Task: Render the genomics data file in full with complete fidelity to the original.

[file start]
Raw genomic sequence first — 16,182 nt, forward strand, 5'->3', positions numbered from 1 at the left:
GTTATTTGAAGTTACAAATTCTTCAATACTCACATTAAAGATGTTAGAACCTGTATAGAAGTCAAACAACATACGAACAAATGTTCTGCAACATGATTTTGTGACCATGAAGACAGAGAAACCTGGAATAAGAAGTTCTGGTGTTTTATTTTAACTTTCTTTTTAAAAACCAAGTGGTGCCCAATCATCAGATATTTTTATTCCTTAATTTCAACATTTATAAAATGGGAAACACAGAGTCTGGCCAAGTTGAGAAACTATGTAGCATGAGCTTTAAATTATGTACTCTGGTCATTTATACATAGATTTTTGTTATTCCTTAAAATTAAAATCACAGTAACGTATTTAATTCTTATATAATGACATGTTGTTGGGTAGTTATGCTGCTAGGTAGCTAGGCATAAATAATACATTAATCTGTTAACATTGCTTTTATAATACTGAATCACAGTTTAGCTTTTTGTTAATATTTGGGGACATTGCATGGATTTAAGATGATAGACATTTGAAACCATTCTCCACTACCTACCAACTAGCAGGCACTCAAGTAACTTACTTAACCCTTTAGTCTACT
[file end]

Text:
Raw genomic sequence first — 16,182 nt, forward strand, 5'->3', positions numbered from 1 at the left:
GTTATTTGAAGTTACAAATTCTTCAATACTCACATTAAAGATGTTAGAACCTGTATAGAAGTCAAACAACATACGAACAAATGTTCTGCAACATGATTTTGTGACCATGAAGACAGAGAAACCTGGAATAAGAAGTTCTGGTGTTTTATTTTAACTTTCTTTTTAAAAACCAAGTGGTGCCCAATCATCAGATATTTTTATTCCTTAATTTCAACATTTATAAAATGGGAAACACAGAGTCTGGCCAAGTTGAGAAACTATGTAGCATGAGCTTTAAATTATGTACTCTGGTCATTTATACATAGATTTTTGTTATTCCTTAAAATTAAAATCACAGTAACGTATTTAATTCTTATATAATGACATGTTGTTGGGTAGTTATGCTGCTAGGTAGCTAGGCATAAATAATACATTAATCTGTTAACATTGCTTTTATAATACTGAATCACAGTTTAGCTTTTTGTTAATATTTGGGGACATTGCATGGATTTAAGATGATAGACATTTGAAACCATTCTCCACTACCTACCAACTAGCAGGCACTCAAGTAACTTACTTAACCCTTTAGTCTACT